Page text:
You may have heard of People for Bikes. It is an American organisation that promotes cycling in a number of ways. From their website:
People For Bikes includes both an industry coalition of bicycling suppliers and retailers, as well as a charitable foundation. Our foundation is where we house our major programs and engage individual members, affiliate organizations, and corporate sponsors.
Over the last several years, People for Bikes has organised a program called Places for Bikes, which rates a large number of cities for their bikeability. It takes a data-driven approach to identifying the best U.S. towns for bicycling and rewarding those that are improving the fastest. I noticed while they talk about the US, they do include Canada.
Not just kilometres of bike lanes in city rating score
What I like in their approach is that they don’t just look to numbers of cyclists and total length of bike lanes and paths in kilometres, but also take in consideration safety, reach and acceleration. The staff looks for publicly available data such as OpenStreetMap and Census data. Fortunately, we have some very dedicated OpenStreetMap experts among the thousands of resident who bike in Ottawa, so it is pretty much up to date as soon as something changes.
Bicycle Network Assessment Tool (BNA) for city rating score
Their Bicycle Network Assessment Tool (BNA) is quite cool and part of the City Rating Score. For your information, Ottawa has a BNA score of 51. As a comparison, Montreal has a score of 57, Calgary 45, Vancouver 39, Toronto 36, Winnipeg 30. You can find Portland, OR with a score of 49, and Boulder, CO 63. New York City has a score of 49. Based on the BNA score (remember it is only part of the City Rating Score), Ottawa is up there with places like Montreal, Portland, Boulder and New York City. Unfortunately we are not in the City Rating Score.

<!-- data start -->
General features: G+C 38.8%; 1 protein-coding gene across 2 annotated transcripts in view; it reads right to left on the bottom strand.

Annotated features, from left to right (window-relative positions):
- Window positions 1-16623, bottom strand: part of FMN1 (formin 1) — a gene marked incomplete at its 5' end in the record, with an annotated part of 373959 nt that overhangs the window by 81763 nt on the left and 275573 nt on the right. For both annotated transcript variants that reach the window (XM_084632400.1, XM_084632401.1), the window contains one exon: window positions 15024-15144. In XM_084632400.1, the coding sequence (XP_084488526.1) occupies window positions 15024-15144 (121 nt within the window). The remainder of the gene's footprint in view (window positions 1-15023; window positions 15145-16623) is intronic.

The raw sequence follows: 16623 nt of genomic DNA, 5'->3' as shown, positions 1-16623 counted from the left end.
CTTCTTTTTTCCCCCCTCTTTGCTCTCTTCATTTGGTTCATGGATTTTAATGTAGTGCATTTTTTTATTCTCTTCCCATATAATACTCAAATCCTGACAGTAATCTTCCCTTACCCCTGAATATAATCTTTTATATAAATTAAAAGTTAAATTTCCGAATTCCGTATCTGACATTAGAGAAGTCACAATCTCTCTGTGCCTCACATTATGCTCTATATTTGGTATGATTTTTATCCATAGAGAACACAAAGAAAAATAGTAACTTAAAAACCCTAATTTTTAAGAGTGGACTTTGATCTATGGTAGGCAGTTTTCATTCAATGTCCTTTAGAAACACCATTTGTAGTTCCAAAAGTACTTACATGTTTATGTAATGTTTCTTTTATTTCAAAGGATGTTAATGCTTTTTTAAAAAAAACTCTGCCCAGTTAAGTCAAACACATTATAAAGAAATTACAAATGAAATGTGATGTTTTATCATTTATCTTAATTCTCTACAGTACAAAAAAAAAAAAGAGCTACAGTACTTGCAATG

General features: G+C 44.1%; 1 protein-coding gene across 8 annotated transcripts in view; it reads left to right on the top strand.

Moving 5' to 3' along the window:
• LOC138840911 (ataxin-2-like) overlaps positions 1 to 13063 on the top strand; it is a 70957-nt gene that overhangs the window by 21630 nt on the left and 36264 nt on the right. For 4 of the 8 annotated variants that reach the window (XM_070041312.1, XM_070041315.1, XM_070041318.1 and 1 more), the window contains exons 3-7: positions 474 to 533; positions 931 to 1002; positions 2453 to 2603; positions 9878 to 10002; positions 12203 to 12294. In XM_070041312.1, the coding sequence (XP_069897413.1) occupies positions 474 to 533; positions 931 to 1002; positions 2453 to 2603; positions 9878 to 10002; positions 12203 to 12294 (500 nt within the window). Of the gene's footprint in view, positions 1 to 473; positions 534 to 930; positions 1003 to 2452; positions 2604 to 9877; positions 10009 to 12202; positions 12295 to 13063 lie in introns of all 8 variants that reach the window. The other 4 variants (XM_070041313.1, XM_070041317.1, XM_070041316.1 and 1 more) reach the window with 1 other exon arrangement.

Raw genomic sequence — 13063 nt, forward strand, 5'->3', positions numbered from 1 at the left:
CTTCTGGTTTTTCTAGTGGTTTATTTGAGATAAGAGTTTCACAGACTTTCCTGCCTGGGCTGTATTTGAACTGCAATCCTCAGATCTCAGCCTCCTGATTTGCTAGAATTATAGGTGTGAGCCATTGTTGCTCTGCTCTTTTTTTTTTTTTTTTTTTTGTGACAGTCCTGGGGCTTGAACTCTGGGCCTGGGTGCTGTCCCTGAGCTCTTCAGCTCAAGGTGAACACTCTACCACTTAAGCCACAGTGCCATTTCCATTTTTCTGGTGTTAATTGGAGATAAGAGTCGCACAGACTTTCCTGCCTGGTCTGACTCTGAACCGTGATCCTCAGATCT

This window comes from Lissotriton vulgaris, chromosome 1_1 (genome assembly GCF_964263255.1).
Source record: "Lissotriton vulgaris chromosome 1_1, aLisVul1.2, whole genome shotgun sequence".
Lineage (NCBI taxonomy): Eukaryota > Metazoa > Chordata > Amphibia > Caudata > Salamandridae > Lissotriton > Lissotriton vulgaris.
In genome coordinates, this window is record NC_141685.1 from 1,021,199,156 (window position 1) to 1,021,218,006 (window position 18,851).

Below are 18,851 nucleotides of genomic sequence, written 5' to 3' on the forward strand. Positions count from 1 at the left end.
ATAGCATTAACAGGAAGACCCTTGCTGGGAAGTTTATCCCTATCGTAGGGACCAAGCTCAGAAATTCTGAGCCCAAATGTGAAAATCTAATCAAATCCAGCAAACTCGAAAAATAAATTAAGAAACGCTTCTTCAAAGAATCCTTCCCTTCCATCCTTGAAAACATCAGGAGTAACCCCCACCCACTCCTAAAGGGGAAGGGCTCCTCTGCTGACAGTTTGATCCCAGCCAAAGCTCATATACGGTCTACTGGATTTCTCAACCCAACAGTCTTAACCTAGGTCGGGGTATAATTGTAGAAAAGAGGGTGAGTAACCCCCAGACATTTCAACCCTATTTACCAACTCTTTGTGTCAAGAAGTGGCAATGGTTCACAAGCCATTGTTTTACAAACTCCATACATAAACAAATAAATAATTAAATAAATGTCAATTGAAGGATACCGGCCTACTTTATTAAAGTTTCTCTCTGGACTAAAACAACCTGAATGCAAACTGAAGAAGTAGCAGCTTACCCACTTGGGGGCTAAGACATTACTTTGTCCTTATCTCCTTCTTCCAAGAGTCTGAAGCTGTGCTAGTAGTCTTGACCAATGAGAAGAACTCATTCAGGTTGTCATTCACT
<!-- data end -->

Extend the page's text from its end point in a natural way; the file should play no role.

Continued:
See the BNA score for yourself here: BNA Score Ottawa
Search for a city, click on the city name and you will get more detail down to the number of supermarkets and drugstores etc. In the top right is another pull down menu showing the locations.
Note that the BNA Tool is just a part of the City Rating Score. The latter one includes the BNA, but also looks at census data, a community survey, a city snapshot, fatalities and a sports marketing survey bicycle participation
City snap shot response
The organisation also tries to connect with city staff in Canada and the US. The city receives a list of questions which, from what I saw on the sample, is actually quite comprehensive: questions about number of bridges and underpasses, number of participants in open street type events. I think the 900,000 in the NCC Sunday bike days could play a major role here.
In the email I received yesterday I read that the questions will be simplified. I guess that makes it easier not only for the city but also for People for Bikes: let the computers do the work.
Community Survey adds to city rating score